Vatican City is an absolute ecclesiastical monarchy and the smallest country in the world. It is located in Rome and was established by the Lateran Treaty between the Kingdom of Italy and the Holy See in 1929. It has a population of approximately 1000. Vatican City is not recognised as a democracy and can therefore not be a member of such international organisations as the United Nations.
The Holy See is the central government of the Catholic Church, and the Vatican City State provides the Holy See with a small territorial base which causes it to be recognised as an independent sovereign entity. The Hague Convention of 1954 protects all Vatican territory as world cultural heritage.
The Vatican City offers visitors a look into the Catholic world in so many different ways. It is a religious site and therefore dress code is a factor. St. Peter’s Square, known locally as Piazza San Pietro, is the massive plaza in front of St. Peter’s Basilica. From here one can see the papal apartments and the balcony from which the Pope makes his public appearances. St. Peter’s Basilica is a pilgrimage site for many and the biggest and possibly best-known church in the world. This particular site has been the location of a church since the Roman Emperor Constantine the Great was around.
It is the second St. Peter’s and was built in the 1500s to replace the first St. Peter’s Basilica from the fourth century which itself was built over the historical site of the Circus of Nero. This was where thousands of Christians were martyred in the first century. The Vatican Museums are Vatican City’s national museum of art. Popes through the ages have been avid art collectors which means that the Catholic Church owns among the most renowned classical sculptures and masterpieces of Renaissance art in the world.
The Sistine Chapel forms part of the Vatican Museums, and this is where Michelangelo’s famous paintings are to be seen, most notably the Creation of Adam on the ceiling. Vatican Scavi necropolis started off as a humble cemetery in the first century. This is martyred Christians were buried fresh from the Circus of Nero. Peter was among them, if the legend is to be believed, and so he is one of those buried in this location on which a church was later built. During the mid-twentieth century, a series of excavations (scavi, in Italian) were commissioned beneath the floor of St. Peter’s Basilica.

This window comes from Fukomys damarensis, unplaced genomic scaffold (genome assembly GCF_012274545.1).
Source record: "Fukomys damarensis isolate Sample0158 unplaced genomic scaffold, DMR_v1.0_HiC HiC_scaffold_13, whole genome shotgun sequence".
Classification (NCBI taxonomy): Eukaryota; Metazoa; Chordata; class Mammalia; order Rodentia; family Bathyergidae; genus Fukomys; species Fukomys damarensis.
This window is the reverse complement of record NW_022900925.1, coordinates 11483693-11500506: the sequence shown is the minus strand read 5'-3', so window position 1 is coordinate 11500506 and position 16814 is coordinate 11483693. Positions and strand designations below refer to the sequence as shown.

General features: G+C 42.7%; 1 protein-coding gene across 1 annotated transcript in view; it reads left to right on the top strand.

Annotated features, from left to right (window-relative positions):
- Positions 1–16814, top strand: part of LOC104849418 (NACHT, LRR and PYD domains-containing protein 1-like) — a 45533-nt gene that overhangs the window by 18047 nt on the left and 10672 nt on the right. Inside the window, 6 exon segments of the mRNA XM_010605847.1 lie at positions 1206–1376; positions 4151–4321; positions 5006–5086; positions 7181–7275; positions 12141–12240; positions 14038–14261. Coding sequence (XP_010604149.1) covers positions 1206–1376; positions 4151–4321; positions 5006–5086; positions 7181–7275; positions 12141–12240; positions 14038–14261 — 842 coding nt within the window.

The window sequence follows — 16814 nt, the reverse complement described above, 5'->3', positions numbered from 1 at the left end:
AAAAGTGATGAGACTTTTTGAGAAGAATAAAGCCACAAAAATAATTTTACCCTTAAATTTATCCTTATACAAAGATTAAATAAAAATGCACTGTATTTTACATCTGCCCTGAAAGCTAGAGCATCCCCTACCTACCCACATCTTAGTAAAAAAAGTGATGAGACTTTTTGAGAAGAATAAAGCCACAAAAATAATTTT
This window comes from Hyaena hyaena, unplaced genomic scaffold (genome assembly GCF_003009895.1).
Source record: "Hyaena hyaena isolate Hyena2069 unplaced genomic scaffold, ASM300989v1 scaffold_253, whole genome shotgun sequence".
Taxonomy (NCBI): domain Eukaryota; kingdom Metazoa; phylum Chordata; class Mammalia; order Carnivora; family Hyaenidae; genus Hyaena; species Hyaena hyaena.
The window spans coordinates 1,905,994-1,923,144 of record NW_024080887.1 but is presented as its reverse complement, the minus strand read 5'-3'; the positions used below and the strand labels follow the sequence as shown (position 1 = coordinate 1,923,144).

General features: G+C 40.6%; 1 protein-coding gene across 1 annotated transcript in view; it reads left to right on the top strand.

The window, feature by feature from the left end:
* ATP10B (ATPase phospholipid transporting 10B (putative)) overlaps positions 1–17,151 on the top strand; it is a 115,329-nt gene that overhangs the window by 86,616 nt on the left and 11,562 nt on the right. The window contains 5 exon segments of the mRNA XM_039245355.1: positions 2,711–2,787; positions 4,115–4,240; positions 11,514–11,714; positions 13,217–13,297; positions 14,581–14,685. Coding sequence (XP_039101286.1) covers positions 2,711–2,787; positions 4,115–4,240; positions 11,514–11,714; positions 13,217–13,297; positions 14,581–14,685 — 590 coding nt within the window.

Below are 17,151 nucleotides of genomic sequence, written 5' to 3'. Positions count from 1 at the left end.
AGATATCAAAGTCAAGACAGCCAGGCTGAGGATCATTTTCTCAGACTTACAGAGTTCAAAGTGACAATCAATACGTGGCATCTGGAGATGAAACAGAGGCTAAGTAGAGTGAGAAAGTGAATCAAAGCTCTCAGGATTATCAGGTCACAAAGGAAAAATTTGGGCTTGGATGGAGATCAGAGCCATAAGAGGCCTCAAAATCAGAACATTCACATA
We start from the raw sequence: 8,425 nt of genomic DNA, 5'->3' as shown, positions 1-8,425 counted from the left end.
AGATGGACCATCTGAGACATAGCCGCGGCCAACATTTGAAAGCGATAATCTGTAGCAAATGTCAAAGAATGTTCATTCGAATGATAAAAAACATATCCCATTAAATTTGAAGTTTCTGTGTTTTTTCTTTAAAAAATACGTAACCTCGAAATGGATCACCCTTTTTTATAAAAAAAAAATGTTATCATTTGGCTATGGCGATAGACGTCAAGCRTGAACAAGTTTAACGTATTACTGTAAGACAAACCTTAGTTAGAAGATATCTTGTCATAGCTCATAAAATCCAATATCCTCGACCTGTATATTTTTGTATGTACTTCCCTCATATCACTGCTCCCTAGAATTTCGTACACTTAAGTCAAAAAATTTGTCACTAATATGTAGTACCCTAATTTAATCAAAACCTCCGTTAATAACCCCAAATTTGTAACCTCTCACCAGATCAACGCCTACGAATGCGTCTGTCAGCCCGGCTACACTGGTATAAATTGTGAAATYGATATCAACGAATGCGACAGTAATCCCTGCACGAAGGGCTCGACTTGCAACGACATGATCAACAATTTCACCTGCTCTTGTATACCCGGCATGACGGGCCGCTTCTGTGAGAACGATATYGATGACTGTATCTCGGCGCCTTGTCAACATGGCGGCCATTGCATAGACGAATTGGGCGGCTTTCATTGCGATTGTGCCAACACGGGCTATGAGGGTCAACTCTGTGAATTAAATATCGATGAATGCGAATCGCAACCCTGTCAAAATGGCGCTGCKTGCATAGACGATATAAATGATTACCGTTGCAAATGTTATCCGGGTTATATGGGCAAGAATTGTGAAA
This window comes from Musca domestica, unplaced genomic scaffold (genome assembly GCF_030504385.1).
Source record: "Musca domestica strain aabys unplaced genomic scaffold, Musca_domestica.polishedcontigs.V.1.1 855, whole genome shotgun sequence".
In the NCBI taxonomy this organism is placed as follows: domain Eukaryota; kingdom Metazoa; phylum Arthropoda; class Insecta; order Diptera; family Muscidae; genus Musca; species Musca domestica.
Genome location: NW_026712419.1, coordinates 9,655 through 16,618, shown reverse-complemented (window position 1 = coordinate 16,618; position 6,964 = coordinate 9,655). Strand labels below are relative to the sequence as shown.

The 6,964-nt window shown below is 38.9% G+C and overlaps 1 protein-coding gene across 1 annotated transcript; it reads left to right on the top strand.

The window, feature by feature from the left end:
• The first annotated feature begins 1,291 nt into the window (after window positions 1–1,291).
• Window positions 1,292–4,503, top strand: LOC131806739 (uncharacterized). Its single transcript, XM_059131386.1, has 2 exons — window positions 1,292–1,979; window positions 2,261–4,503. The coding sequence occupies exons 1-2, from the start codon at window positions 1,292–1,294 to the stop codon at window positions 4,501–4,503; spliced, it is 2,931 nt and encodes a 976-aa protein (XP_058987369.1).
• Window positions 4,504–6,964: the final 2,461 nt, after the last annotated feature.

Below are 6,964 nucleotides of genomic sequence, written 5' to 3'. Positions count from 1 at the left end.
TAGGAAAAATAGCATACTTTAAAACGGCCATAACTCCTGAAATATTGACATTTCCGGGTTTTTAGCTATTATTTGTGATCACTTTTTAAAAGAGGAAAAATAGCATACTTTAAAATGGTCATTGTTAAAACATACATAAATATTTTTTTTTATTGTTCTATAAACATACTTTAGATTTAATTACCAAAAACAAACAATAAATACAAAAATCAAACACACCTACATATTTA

The idea was to find Saint Peter’s tomb, which never actually happened, but papal tombs, an ancient Roman street and more than 20 mausoleums, some containing hundreds of bodies, were indeed discovered. These can now be viewed as part of a tour of the Vatican Scavi necropolis. The Swiss Guard who protect the Vatican City are worth seeing while in the Eternal City, all traditionally dressed and suitably trained in military prowess. It may be less easy to see the Pope, but while he is in town, he does address the crowd twice a week.
ETIAS will only affect the nationals of the 62 countries, including Australia, who benefit from the current visa liberation policy. Since Vatican City is neither a member of the EU or a Schengen country, its international alignment with Italy serves as its connection to these bodies. As such, those requiring ETIAS to enter Europe will also need the pre-authorisation to visit the Vatican City as of 2021 when ETIAS is implemented.
The European Commission suggested the system as a means to control terrorist influence and uninhibited immigration within Europe. Potential risks will be screened during the application process and denied entry to the European country, thereby better securing the safety of traveller and citizens alike.
Applicants will apply online at a small fee, applicable to over 18s only. The process takes only minutes, and authorisation is granted within minutes. The authorisation is in the form of an electronic attachment to the passport and is valid until the passport expires or three years, whichever comes first.
Australia has a rich Catholic background and heritage, going back to its days as a penal colony for the British. The church was among the first establishments to take up their place in the new colony. The Catholic diocese had a marked hand in orphanages, schools, priories and welfare projects throughout Australia going back to its beginnings.
Australia and the Holy See have had apostolic relations from 1914 and diplomatic relations since 1973. Diplomatic relations are conducted through a network of diplomatic posts, known as Nunciatures. An Apostolic Nunciature, or Embassy, was established in Canberra in 1973. Australia’s resident Ambassador to the Holy See has allowed the opportunity for expanded dialogue on human rights, refugees and anti-people smuggling, political and religious freedom, global development, inter-faith issues, peacekeeping and conflict prevention and global and regional security including arms control.
Australia’s first Saint was created in 2010 when Mary MacKillop was canonised in St Peter’s Square in Vatican City, as witnessed by an estimated 10,000 Australians.
Australia does not have economic or trade relations with the Vatican City, and there are no residents in the country said to have ancestral ties with the Vatican City itself.